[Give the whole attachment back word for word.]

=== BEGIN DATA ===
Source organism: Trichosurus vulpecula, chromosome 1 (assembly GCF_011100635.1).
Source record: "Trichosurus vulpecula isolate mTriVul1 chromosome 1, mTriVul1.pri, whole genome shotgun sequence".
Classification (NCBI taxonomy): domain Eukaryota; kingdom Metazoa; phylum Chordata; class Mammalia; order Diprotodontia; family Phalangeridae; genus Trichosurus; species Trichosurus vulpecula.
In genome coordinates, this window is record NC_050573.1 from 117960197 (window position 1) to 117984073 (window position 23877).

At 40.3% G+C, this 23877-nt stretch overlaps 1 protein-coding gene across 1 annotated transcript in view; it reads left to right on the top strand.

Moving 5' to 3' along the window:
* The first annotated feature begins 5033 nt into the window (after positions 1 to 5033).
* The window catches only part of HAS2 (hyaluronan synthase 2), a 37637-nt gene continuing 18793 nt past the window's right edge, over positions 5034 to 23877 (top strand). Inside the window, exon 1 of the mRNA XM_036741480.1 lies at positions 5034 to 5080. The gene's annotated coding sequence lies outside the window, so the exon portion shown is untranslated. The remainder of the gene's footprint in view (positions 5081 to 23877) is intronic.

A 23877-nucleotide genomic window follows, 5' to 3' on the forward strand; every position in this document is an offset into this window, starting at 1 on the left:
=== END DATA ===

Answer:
Source organism: Trichosurus vulpecula, chromosome 1 (assembly GCF_011100635.1).
Source record: "Trichosurus vulpecula isolate mTriVul1 chromosome 1, mTriVul1.pri, whole genome shotgun sequence".
Classification (NCBI taxonomy): domain Eukaryota; kingdom Metazoa; phylum Chordata; class Mammalia; order Diprotodontia; family Phalangeridae; genus Trichosurus; species Trichosurus vulpecula.
In genome coordinates, this window is record NC_050573.1 from 117960197 (window position 1) to 117984073 (window position 23877).

At 40.3% G+C, this 23877-nt stretch overlaps 1 protein-coding gene across 1 annotated transcript in view; it reads left to right on the top strand.

Moving 5' to 3' along the window:
* The first annotated feature begins 5033 nt into the window (after positions 1 to 5033).
* The window catches only part of HAS2 (hyaluronan synthase 2), a 37637-nt gene continuing 18793 nt past the window's right edge, over positions 5034 to 23877 (top strand). Inside the window, exon 1 of the mRNA XM_036741480.1 lies at positions 5034 to 5080. The gene's annotated coding sequence lies outside the window, so the exon portion shown is untranslated. The remainder of the gene's footprint in view (positions 5081 to 23877) is intronic.

A 23877-nucleotide genomic window follows, 5' to 3' on the forward strand; every position in this document is an offset into this window, starting at 1 on the left: